“Comprehensive human sexuality education . . . also teaches youth about the different relationship models they and their peers may engage in, including lesbian, gay, bisexual, and transgender peers, and how to be a safe and healthy partner in a relationship. [It] also fosters youth social-emotional health and well-being by teaching self-acceptance and respect for those whose sexuality, gender, gender expression, or lived experience differ from their own. [It] rejects the use of shame, stigma, fear, and gender norms or gender stereotypes as instructional tools and recognizes that such tactics are counterproductive to youth empowerment and particularly harmful to vulnerable and questioning youth.”

We must reverse the decline of our Catholic schools as we need them now more than ever before!  Archbishop Aquila has been leading the way in calling for a renewal of our schools by emphasizing discipleship as our most important task. If our children live as disciples (or students) of Christ, they will know their true identity as children of God, will have the wisdom to see what matters most in the world, and will enter their vocation and work with the courage necessary to thrive in a secular world. The formation of disciples is holistic: entering into a relationship with God, knowing the truth, pursuing what is good by forming virtue, and developing the skills to succeed. Our children need a community of faith and love to reach their fullest potential, as God will help them to be fully alive in Him.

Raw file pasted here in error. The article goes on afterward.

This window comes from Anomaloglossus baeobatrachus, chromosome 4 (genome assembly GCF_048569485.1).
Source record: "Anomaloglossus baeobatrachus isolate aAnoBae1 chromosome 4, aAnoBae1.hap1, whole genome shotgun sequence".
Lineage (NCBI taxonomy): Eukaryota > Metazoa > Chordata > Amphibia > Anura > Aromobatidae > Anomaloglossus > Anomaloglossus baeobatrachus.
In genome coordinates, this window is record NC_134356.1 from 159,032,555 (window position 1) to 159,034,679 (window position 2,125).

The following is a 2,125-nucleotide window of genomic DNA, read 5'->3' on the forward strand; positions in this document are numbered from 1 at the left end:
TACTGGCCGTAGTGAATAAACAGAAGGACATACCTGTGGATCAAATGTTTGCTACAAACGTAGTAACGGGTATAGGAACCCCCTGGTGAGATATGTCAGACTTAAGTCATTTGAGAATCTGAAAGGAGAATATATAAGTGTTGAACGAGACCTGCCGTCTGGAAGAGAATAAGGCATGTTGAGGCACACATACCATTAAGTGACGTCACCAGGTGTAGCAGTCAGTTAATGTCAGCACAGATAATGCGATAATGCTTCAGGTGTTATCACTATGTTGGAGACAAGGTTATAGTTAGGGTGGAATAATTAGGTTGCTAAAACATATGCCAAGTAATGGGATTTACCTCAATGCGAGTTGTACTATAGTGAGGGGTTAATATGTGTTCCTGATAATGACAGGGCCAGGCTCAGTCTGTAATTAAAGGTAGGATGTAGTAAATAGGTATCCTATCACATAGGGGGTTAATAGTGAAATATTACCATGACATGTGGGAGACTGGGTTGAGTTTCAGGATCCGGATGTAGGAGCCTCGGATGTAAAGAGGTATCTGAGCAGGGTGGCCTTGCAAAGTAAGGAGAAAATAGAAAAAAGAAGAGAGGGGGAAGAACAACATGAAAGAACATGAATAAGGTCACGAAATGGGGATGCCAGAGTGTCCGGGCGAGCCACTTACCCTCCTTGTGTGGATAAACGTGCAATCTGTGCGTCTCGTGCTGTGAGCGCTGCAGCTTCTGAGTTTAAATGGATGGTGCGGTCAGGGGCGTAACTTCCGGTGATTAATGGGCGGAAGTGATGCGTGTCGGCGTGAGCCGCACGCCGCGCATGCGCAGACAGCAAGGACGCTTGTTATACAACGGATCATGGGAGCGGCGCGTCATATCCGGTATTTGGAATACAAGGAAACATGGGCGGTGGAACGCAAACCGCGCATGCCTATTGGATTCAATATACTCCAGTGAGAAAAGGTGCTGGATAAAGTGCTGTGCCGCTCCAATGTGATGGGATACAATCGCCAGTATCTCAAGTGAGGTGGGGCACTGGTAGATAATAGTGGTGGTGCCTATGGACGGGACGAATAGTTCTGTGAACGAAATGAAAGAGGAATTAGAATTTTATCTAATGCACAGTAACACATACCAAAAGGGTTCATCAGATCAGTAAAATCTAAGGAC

The Church recognizes that parents are the primary educators of their children. The challenges in education today require cooperation to give our children the best education possible. The Archdiocese of Denver is committed to making Catholic education available to all students, an education that is robustly Catholic, provides an integrated liberal arts curriculum, and offers a healthy and holy environment. Our Catholic schools are committed to renewal and growth in the midst of greater need, but parents also must be more involved than in the past. I agree with Hasson and Farnan that it’s time to “look for alternatives. … If you are concerned about your child’s faith, intellectual formation, and patriotism, public schools are working against you. It’s time to get out, now” (177).